As for whether one needs to die to enter the Kingdom of God, no, but this kingdom does not cease with death. The Kingdom of God is among us because God is in our hearts, and He wishes to reward us with life everlasting after our time on earth. Thus, all the saints looked forward to dying and being with Christ.

The glory Christians are supposed to seek is glory from God, not men. God glorifies those who follow His will, which consists in acting with charity and righteousness. Concerning the verse about being least in the Kingdom of Heaven, most Fathers of the Church say that this means not even to enter the Kingdom of Heaven, where each man and woman rules with Christ.

Seventh point: Okay, we have no disagreement there.

I cannot but believe you are speaking facetiously when you claim that Christians need to have a few miracles under their belt to prove their faith.
After all, what greater faith is there than to believe that God cares for one and that all things in a believer’s life, whether good or evil, will tend to his salvation?

Eighth point: You don’t necessarily NEED to prove your faith. Certainly you don’t need to prove it to me.

But this is not a facetious joke; this is the social expression of an ongoing spiritual crisis.

Christianity in the early days after the crucifixion was all about “the gifts of the Spirit.” The early Christians spoke in tongues, prophesied, and encountered so many spirits that they had to sort them out by asking whether the spirits in question believed that Jesus had come in the flesh. (1 John 4)

The initial behavior of Christians was very mystical and spirit-oriented. The later behavior of the vast majority of Christians lacked these gifts. The divide is so great that it seems like two different religions. By contrast, the Buddhists started out as people who meditated a lot, and they’re still meditating. They’ve probably distorted Buddha’s original message a lot, but at least they look fairly consistent.

When Christians go for so long without miracles, I’ve got to wonder what’s up. Perhaps the allocation of miracles has remained consistent for 2000 years, and the miracles were only frequent in 35 A.D. because there were so few Christians, but now that there are billions of Christians, the same pool of miracles gets spread out over a wider area!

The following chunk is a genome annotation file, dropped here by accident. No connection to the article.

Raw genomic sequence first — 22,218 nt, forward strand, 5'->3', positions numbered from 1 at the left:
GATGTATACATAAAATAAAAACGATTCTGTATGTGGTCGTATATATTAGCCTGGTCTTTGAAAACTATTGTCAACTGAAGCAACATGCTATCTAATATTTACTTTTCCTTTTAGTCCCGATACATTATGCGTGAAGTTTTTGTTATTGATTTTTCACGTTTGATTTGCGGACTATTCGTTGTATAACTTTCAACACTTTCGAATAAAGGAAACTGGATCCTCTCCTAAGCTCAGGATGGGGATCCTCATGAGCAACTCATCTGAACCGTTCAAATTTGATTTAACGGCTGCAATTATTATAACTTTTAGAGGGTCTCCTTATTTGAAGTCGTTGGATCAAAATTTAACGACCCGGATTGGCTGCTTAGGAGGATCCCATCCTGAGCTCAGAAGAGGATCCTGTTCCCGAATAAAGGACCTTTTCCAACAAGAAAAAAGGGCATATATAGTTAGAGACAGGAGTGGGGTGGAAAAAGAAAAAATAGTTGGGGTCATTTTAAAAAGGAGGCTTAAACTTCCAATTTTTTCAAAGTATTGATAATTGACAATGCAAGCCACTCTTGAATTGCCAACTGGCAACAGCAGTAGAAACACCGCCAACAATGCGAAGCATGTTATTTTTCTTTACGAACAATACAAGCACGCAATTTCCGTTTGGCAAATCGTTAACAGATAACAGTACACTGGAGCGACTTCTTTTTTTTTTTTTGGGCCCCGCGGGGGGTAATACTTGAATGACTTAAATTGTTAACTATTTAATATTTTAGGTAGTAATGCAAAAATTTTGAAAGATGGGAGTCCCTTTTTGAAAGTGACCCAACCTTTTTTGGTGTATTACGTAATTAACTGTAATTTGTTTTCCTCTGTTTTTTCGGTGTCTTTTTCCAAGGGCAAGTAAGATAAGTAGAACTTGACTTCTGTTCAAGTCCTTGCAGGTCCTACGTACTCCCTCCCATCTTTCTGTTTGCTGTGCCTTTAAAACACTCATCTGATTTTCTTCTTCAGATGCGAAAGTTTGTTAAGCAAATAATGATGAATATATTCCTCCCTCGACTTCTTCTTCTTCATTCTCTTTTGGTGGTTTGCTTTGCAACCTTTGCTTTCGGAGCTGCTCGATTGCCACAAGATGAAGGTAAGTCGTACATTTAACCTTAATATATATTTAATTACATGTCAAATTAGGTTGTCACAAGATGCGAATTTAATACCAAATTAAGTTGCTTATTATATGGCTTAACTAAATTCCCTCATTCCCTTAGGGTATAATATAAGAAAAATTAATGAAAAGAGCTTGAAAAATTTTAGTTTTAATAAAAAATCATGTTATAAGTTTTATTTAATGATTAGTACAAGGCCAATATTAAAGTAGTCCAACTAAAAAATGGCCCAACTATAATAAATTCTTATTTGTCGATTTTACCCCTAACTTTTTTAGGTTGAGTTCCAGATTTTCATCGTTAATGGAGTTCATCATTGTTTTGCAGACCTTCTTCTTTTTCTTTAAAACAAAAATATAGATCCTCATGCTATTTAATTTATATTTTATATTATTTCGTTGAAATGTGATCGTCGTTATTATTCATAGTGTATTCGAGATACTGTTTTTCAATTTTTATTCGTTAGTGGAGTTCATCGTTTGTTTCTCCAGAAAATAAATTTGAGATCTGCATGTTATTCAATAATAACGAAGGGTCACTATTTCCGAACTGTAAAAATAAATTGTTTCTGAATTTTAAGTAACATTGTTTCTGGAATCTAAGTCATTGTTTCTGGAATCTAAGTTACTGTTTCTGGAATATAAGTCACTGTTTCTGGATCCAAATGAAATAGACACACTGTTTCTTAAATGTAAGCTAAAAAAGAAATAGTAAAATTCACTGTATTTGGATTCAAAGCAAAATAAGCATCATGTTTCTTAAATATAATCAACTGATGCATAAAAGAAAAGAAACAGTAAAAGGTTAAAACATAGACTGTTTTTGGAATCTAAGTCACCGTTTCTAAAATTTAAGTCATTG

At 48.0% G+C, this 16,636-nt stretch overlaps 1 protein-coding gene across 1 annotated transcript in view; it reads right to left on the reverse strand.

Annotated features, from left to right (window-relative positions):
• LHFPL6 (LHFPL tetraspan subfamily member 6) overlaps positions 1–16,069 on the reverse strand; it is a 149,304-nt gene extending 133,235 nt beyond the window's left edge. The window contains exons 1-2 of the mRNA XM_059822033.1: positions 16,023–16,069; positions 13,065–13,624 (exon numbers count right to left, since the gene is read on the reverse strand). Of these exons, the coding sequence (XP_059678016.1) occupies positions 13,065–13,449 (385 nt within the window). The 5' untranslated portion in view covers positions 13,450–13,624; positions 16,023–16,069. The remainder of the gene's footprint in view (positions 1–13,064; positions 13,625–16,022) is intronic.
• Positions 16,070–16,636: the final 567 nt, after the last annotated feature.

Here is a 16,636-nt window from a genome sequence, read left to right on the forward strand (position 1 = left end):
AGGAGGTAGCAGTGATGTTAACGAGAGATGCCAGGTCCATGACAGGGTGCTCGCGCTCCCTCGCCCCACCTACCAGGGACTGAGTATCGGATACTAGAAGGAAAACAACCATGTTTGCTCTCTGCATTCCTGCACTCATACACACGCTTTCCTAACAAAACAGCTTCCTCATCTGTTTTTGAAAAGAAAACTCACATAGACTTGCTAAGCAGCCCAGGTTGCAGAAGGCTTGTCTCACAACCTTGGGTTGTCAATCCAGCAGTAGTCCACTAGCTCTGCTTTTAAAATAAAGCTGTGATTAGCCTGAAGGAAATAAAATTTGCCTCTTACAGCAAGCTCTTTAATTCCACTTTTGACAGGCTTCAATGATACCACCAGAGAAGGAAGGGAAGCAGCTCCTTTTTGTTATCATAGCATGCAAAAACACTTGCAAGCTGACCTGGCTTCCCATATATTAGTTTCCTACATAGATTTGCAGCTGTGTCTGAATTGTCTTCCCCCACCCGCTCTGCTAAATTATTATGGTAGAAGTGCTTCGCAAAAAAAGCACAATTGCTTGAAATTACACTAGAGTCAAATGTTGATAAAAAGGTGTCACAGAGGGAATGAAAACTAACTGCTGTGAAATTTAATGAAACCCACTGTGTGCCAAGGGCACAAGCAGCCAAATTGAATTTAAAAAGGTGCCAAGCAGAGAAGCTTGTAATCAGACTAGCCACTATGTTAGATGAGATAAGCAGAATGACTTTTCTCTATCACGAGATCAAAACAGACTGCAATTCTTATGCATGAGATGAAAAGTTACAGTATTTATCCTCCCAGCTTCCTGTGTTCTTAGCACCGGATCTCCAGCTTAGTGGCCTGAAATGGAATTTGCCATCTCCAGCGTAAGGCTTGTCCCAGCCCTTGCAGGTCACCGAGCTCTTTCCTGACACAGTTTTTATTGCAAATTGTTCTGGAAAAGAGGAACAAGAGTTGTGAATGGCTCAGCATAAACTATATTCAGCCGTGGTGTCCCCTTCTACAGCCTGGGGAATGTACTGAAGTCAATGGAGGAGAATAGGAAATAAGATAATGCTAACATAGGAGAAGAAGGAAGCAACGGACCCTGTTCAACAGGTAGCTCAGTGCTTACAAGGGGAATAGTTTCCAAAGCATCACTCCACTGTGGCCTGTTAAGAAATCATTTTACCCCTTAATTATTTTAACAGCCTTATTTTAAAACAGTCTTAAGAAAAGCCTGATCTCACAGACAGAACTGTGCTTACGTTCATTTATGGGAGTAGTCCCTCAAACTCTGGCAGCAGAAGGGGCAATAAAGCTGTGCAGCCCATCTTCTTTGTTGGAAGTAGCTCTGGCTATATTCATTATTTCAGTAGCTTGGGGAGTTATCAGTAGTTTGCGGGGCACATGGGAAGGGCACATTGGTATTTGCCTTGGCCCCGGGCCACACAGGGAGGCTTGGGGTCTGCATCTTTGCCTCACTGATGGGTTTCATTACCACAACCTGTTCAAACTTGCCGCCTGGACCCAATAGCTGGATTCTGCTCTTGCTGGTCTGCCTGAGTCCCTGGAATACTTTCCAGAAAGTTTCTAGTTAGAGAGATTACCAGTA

In a parable, God even chastises a certain group of people who work miracles but do evil:

“Not everyone who says to me, ‘Lord, Lord,’ will enter the kingdom of heaven, but the one who does the will of my Father who is in heaven.

On that day many will say to me, ‘Lord, Lord, did we not prophesy in your name, and cast out demons in your name, and do many mighty works in your name?’

And then will I declare to them, ‘I never knew you; depart from me, you workers of lawlessness.’ (Matt. 7:21-23)

Ninth point: Clearly, it’s better to refrain from miracles if you can only work mischief with them. However, I think you’re misreading the passage. The miracle-workers who get rebuked don’t seem to have done evil as such – at least not the obvious kind of evil that people can notice easily. They appeared to be doing everything right, but for some inscrutable reason known only to God, they deviated from God’s will, and provoked Jesus to reject them.


This post has gotten too long, and I still haven’t gotten deeply into the Old Testament problems, but at least I have managed to write a basic reaction. I’ll write more later.

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One thought on “You don’t have to prove your faith. But you do need to accept gifts of the spirit when they fall into your lap”

  1. The thing about revelation is that it must always be gradual. Human beings hate change and are very subject to misunderstanding. Imagine if God had revealed that He was a Trinity to the Israelites at the very beginning. The Israelites might have said to themselves: “Hey, we worship a plurality of gods just like everyone else!” (Muslims accuse Christians of the same thing nowadays.) Instead, God, through steady revelation, made the Hebrews move from first the understanding that He was the God of the Hebrews, then that He was better than the other gods, next that He was the only true God of all people, then that He had a sole begotten Son, then that there was a Holy Spirit which was His Spirit, and lastly that He was Three Persons in one God–Father, Son, and Holy Ghost. This process took from 2000 BC (Abraham) to its full clarification in 325 AD (the Council of Nicea). And even then, the Arian heretics contested the doctrine for a long time afterwards! To have revealed the full nature of God to the Hebrews while they still wandered the desert would have been too much for them to handle.